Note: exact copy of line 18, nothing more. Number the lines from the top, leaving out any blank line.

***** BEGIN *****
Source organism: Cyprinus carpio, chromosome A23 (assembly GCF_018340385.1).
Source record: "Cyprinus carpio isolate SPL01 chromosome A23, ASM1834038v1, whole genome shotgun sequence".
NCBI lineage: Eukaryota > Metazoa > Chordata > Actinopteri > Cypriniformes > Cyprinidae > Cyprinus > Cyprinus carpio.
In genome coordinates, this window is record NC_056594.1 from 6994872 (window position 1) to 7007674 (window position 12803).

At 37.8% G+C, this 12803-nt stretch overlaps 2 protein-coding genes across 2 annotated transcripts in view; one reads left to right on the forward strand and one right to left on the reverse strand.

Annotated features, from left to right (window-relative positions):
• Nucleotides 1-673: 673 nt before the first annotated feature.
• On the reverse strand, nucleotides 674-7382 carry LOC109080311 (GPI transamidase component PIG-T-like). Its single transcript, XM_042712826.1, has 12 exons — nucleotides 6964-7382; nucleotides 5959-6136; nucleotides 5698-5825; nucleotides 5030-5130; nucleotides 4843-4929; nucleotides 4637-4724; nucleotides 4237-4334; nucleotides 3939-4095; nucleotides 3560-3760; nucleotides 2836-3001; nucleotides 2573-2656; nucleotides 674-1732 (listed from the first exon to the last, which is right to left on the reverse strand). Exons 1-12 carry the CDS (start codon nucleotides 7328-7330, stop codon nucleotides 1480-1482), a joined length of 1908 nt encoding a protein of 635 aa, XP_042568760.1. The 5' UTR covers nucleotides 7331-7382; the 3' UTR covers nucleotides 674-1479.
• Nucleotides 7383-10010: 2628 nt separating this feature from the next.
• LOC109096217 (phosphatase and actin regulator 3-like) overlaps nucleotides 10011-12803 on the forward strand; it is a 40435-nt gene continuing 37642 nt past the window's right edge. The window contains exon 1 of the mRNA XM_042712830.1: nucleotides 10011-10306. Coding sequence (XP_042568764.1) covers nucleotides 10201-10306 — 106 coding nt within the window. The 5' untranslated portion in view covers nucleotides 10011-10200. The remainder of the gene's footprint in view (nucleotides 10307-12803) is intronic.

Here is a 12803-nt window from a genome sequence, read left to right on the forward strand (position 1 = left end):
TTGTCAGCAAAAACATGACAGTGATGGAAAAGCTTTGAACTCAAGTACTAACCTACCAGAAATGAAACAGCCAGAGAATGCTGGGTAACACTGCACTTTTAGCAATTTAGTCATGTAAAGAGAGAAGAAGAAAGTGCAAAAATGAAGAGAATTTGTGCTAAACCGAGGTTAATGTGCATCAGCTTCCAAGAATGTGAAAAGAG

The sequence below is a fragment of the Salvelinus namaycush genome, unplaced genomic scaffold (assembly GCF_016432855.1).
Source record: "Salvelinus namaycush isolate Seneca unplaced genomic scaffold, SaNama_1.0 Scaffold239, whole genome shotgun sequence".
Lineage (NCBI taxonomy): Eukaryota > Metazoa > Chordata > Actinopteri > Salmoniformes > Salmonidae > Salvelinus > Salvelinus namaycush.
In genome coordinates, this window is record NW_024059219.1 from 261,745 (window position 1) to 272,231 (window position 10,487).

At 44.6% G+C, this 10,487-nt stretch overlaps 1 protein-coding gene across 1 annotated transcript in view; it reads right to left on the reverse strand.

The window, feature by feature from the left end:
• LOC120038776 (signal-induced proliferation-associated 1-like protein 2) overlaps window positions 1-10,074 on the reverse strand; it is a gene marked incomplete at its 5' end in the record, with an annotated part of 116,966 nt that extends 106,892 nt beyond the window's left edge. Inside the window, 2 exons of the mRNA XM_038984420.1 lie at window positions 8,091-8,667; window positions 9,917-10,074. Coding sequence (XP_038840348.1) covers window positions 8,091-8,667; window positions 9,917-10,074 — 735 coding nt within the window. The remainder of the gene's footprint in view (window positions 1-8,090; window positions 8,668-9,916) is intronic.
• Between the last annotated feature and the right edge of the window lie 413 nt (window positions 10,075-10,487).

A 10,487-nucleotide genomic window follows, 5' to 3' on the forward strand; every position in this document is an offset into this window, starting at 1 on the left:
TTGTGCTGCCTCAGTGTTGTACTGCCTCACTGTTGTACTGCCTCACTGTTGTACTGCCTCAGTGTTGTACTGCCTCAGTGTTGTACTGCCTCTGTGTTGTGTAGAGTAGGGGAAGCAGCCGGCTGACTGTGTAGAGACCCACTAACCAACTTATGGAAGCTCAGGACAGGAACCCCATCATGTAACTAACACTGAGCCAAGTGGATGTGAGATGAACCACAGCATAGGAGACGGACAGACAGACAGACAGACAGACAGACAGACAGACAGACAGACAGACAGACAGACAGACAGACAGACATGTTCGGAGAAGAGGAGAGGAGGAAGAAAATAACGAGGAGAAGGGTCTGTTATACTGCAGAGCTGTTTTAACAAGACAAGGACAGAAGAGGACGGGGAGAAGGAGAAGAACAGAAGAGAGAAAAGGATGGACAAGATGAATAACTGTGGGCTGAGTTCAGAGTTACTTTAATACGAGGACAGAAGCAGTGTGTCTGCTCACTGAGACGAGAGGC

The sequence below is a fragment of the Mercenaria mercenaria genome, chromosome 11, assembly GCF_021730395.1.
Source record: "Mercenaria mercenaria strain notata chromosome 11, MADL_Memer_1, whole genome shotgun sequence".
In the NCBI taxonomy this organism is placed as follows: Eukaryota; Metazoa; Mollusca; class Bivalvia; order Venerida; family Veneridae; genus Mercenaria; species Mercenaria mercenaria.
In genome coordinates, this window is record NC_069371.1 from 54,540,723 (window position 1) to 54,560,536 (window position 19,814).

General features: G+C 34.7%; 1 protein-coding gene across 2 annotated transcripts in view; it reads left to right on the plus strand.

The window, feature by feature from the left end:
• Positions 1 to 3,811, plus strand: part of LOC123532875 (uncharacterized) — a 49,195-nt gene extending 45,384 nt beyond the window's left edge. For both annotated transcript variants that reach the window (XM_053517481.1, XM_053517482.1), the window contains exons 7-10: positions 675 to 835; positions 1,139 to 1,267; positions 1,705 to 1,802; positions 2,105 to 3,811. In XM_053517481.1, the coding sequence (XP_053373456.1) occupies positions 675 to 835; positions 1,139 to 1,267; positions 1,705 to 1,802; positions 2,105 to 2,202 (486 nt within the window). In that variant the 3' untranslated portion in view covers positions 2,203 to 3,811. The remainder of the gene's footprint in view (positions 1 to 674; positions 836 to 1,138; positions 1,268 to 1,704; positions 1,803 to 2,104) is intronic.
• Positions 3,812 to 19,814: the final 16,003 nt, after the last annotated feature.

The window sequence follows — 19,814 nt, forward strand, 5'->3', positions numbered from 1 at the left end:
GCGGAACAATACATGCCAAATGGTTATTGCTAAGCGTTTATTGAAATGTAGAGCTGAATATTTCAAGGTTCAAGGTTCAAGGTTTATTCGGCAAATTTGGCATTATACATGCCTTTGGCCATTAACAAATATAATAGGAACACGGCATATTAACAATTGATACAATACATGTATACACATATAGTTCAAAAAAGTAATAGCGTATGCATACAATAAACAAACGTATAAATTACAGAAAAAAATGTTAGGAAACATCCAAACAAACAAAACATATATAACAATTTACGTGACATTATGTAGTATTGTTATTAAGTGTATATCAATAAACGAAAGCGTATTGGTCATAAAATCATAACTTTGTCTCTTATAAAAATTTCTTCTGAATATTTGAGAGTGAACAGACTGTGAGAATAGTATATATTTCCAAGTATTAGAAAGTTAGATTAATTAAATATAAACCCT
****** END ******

The window, feature by feature from the left end: